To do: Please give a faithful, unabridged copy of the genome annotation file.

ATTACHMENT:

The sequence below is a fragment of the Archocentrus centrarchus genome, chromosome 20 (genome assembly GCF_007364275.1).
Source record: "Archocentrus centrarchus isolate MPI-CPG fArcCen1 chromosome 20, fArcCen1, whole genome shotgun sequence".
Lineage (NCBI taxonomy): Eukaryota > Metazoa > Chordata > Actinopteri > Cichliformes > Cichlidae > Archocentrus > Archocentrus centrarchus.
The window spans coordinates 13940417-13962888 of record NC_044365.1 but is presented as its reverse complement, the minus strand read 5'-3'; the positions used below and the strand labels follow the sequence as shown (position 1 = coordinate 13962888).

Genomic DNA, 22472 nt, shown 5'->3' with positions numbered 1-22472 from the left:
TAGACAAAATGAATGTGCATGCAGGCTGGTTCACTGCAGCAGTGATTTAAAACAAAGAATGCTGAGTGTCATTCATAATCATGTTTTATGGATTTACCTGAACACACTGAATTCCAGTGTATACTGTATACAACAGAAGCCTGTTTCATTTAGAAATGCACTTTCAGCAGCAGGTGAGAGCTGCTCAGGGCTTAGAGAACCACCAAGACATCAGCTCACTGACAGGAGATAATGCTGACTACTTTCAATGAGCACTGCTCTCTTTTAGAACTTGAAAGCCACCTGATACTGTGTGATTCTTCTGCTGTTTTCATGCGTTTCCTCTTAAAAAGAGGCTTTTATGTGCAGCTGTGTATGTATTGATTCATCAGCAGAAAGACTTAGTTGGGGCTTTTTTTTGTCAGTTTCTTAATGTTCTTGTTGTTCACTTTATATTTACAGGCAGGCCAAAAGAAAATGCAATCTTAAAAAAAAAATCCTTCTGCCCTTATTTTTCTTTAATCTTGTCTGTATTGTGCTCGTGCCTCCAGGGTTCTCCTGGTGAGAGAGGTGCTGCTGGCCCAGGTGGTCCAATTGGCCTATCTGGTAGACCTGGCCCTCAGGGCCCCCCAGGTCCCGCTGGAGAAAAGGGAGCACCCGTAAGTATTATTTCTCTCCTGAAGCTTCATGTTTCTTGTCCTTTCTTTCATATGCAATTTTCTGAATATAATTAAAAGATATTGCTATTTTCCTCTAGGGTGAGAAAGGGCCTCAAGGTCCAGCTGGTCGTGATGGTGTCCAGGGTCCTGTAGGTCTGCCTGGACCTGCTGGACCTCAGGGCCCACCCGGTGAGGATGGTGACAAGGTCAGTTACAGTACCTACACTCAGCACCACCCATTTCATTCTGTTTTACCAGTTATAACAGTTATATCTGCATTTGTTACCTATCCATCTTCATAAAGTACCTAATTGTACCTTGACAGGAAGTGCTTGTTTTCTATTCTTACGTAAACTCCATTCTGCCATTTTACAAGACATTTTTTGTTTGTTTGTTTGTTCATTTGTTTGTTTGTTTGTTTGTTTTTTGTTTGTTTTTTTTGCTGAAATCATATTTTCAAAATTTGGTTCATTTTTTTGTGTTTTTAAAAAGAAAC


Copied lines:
The sequence below is a fragment of the Archocentrus centrarchus genome, chromosome 20 (genome assembly GCF_007364275.1).
Source record: "Archocentrus centrarchus isolate MPI-CPG fArcCen1 chromosome 20, fArcCen1, whole genome shotgun sequence".
Lineage (NCBI taxonomy): Eukaryota > Metazoa > Chordata > Actinopteri > Cichliformes > Cichlidae > Archocentrus > Archocentrus centrarchus.
The window spans coordinates 13940417-13962888 of record NC_044365.1 but is presented as its reverse complement, the minus strand read 5'-3'; the positions used below and the strand labels follow the sequence as shown (position 1 = coordinate 13962888).

Genomic DNA, 22472 nt, shown 5'->3' with positions numbered 1-22472 from the left:
TAGACAAAATGAATGTGCATGCAGGCTGGTTCACTGCAGCAGTGATTTAAAACAAAGAATGCTGAGTGTCATTCATAATCATGTTTTATGGATTTACCTGAACACACTGAATTCCAGTGTATACTGTATACAACAGAAGCCTGTTTCATTTAGAAATGCACTTTCAGCAGCAGGTGAGAGCTGCTCAGGGCTTAGAGAACCACCAAGACATCAGCTCACTGACAGGAGATAATGCTGACTACTTTCAATGAGCACTGCTCTCTTTTAGAACTTGAAAGCCACCTGATACTGTGTGATTCTTCTGCTGTTTTCATGCGTTTCCTCTTAAAAAGAGGCTTTTATGTGCAGCTGTGTATGTATTGATTCATCAGCAGAAAGACTTAGTTGGGGCTTTTTTTTGTCAGTTTCTTAATGTTCTTGTTGTTCACTTTATATTTACAGGCAGGCCAAAAGAAAATGCAATCTTAAAAAAAAAATCCTTCTGCCCTTATTTTTCTTTAATCTTGTCTGTATTGTGCTCGTGCCTCCAGGGTTCTCCTGGTGAGAGAGGTGCTGCTGGCCCAGGTGGTCCAATTGGCCTATCTGGTAGACCTGGCCCTCAGGGCCCCCCAGGTCCCGCTGGAGAAAAGGGAGCACCCGTAAGTATTATTTCTCTCCTGAAGCTTCATGTTTCTTGTCCTTTCTTTCATATGCAATTTTCTGAATATAATTAAAAGATATTGCTATTTTCCTCTAGGGTGAGAAAGGGCCTCAAGGTCCAGCTGGTCGTGATGGTGTCCAGGGTCCTGTAGGTCTGCCTGGACCTGCTGGACCTCAGGGCCCACCCGGTGAGGATGGTGACAAGGTCAGTTACAGTACCTACACTCAGCACCACCCATTTCATTCTGTTTTACCAGTTATAACAGTTATATCTGCATTTGTTACCTATCCATCTTCATAAAGTACCTAATTGTACCTTGACAGGAAGTGCTTGTTTTCTATTCTTACGTAAACTCCATTCTGCCATTTTACAAGACATTTTTTGTTTGTTTGTTTGTTCATTTGTTTGTTTGTTTGTTTGTTTTTTGTTTGTTTTTTTTGCTGAAATCATATTTTCAAAATTTGGTTCATTTTTTTGTGTTTTTAAAAAGAAAC